Low-carb diets have been lauded as effective weight loss diets for years, but this year we have seen a huge surge in popularity for diets that restrict carbohydrates. We've all heard of the Whole30 and ketogenic diet. According to a recent survey by the International Food Information Council Foundation, consumers rank sugar and carbs as the top reasons for weight gain—the highest ranking since 2011. So why then are stories emerging that low-carbohydrate diets are unsafe and should be avoided?
Research by professor Maciej Banac of the Medical University of Lodz, Poland, found that "people who consumed a low carbohydrate diet were at greater risk of premature death" with an increased risk of coronary heart disease, stroke, and cancer. More research from a separate study found in Reader's Digest revealed that "low-carb dieters—people who got less than 40% of their daily calories from carbs—had a higher mortality risk during the study than did moderate carb consumers (whose diets are 50 to 55 percent carbs) and people who went carb crazy (more than 70 percent)."
So what actually happens to your body when you stop eating carbs? Keep reading to find out.
Juliana Shalek, MS, RD, CDN, and founder of The Nutrition Suite told MyDomaine that while following a low-carb diet tends to promote weight loss at a faster rate, cutting carbohydrates reduces blood glucose and insulin levels, which in turn minimizes fat storage in the body. And Kristin Kirkpatrick, a dietitian at Cleveland Clinic, told Tonic that cutting carbs out altogether may result in fatigue, weakness, dizziness, headaches, irritability, and nausea that can last a few days or even weeks, also known as the "low-carb flu" as a result of depleting your body of this main energy source.
If you cut out carbs completely, your body will eventually go into a state of ketosis where "small fragments of carbon called ketones are released into the blood because the body is burning fat instead of carbohydrates." This might sound appealing at first, but fat is a slower source of fuel than glucose, which means it takes longer for your body to access it so it will be harder for your body to get going during exercise or activity.
Not unlike most low-carb diets, you'll also lose water weight first, which can be misleading, then non-water weight will follow after that. A 2013 meta-analysis published in the British Journal of Nutrition that compared low-carb ketogenic diets with traditional low-fat diets did find that low-carb diets could be effective in reducing obesity rates. But when you consider the dire long-term health concerns we mentioned earlier, cutting them out altogether doesn't sound like a healthy long-term option either.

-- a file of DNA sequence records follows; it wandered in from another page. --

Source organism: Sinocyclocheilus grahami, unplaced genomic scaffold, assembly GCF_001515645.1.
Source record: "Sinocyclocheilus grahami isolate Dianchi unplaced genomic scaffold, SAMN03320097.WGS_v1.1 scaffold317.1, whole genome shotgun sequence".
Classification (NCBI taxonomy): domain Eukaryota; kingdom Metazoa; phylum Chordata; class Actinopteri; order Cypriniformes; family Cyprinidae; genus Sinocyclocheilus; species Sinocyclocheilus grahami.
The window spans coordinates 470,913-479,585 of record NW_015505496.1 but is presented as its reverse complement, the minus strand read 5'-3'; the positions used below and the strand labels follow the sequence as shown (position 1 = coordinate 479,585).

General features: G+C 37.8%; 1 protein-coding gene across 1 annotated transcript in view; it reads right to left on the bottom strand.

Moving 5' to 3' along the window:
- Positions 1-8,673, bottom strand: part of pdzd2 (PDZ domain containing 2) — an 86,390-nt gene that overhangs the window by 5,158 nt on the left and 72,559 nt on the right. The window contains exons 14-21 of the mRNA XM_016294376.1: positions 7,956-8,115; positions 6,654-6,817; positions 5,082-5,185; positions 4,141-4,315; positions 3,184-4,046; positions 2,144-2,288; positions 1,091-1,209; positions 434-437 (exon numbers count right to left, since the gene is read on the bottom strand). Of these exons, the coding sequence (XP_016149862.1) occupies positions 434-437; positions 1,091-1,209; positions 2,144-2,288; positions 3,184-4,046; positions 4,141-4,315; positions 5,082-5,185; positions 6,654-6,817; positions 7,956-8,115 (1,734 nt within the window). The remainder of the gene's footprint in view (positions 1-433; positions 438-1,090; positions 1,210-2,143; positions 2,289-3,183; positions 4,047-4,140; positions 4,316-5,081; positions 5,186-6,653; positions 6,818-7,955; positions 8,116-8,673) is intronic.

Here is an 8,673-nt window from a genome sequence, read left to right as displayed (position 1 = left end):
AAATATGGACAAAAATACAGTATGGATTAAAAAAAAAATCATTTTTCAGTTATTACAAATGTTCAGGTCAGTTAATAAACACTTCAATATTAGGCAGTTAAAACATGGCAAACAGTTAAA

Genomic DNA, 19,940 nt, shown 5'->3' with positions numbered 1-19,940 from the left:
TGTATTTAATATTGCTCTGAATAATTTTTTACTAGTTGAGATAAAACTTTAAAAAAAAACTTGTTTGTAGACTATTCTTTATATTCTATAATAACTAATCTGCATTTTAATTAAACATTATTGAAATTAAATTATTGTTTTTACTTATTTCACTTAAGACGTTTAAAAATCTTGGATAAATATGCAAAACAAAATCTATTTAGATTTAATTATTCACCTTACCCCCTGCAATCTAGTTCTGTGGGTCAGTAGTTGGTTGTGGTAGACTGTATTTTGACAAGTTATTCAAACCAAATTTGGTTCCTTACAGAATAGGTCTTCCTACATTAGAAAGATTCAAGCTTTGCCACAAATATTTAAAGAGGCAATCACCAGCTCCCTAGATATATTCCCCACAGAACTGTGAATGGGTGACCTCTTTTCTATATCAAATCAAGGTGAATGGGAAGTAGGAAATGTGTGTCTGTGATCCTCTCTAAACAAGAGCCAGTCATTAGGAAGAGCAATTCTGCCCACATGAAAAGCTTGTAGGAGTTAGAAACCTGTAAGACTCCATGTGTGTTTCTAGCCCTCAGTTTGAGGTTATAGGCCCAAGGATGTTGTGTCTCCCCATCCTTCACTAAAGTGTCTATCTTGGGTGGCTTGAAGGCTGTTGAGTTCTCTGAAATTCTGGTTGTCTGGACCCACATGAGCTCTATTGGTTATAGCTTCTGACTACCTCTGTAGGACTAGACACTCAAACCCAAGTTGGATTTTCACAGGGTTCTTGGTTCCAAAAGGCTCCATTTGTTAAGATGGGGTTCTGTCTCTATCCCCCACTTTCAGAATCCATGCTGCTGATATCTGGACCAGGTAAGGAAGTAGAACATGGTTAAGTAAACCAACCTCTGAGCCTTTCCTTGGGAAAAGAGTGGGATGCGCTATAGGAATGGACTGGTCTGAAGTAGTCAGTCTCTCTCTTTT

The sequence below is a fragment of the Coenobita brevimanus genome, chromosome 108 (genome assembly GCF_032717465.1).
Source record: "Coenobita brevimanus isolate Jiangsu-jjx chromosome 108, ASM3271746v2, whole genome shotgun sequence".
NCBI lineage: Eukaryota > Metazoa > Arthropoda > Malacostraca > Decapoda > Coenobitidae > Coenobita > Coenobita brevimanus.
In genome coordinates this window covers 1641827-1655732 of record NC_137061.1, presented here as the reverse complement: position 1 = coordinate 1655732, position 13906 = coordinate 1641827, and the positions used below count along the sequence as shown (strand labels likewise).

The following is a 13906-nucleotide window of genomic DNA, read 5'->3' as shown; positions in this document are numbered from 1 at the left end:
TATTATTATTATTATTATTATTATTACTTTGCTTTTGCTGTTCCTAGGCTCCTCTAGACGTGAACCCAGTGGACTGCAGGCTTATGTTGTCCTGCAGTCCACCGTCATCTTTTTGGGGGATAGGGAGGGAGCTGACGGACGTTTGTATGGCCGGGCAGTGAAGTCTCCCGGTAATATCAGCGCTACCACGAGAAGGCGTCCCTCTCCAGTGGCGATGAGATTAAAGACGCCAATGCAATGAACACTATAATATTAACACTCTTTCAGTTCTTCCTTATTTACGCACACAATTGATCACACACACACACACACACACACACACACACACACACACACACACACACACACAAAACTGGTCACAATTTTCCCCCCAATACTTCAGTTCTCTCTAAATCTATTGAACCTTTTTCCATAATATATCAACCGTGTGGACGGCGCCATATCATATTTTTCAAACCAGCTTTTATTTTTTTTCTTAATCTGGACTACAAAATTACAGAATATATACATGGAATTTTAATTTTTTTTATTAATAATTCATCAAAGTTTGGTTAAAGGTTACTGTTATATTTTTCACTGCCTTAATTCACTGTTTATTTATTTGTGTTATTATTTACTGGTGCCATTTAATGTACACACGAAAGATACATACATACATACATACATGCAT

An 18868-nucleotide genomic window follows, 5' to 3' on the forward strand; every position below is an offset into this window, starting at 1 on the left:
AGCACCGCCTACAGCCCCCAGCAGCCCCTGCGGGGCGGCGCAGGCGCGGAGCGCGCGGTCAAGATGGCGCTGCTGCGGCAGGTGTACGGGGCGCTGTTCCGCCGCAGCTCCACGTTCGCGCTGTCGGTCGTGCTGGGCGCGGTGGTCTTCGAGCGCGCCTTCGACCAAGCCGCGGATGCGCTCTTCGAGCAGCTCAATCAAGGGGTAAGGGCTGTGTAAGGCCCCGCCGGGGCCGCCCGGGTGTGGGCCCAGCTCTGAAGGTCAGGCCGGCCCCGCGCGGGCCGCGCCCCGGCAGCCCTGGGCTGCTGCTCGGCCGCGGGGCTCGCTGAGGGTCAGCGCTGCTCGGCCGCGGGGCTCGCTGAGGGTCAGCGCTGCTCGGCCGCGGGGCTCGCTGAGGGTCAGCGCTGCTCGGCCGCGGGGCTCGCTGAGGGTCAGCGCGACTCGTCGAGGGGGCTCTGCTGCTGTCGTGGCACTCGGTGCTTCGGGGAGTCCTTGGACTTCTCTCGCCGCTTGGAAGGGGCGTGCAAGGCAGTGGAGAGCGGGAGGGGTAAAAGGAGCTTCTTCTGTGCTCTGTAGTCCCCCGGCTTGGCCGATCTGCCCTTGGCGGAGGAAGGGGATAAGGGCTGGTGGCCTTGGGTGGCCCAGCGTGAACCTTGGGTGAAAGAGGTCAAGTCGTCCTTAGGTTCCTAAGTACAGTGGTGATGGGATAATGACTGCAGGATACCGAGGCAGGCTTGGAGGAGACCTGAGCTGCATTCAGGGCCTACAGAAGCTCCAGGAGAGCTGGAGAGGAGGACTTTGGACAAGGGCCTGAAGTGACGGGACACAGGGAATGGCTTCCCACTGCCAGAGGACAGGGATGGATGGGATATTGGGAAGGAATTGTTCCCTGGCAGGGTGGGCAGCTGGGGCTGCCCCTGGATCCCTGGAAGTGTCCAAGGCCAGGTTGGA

The good news is, not all carbs were created equal, and there are plenty of delicious high-fiber low-carb foods you can eat that will keep you in shape and feeling good. In fact, fiber is the missing ingredient in all of this. Since fiber is neither digested nor absorbed, it actually takes up space in your intestine, giving you a feeling of fullness (and making it easier to minimize snacking and overeating). Registered dietician nutritionist Maya Feller, MS, RD, CDN, of Maya Feller Nutrition, says that the daily fiber recommendation for women is 25 grams (although women over 50 should aim for 21 grams instead). "Most Americans are not meeting their daily fiber needs," the expert told us. "Low-fiber diets can have a negative impact on both gastrointestinal and cardiovascular health."
Celebrity nutritionist Kelly Leveque told Chalkboard magazine that we should also be looking at the "carbohydrate density" of our food rather than cutting them out altogether. Put simply, carb density means the percent of the food mass that is carbohydrate minus the fiber component. As LeVeque explains, most high-net carb food will end up as sugar in your body. Whole foods in nature don't have a carb density over 30%; even carb-heavy vegetables will have a density well below that. It's processed foods that go well above that and as we all know, should be avoided.
So in conclusion, do your research and eat healthy carbs that haven't been put through a refining process. Registered dietitian Nichola Whitehead defines these as whole grains, fruits, vegetables, proteins, and fats—you can eat these 15 low-carb foods on a vegetarian diet too. She tells us this excludes refined carbohydrates, red meat, and highly processed food that often comes with excessive amounts of added sugar.
Shop some of our favorite kitchen essentials to start making your own healthy carbohydrate-fueled meals: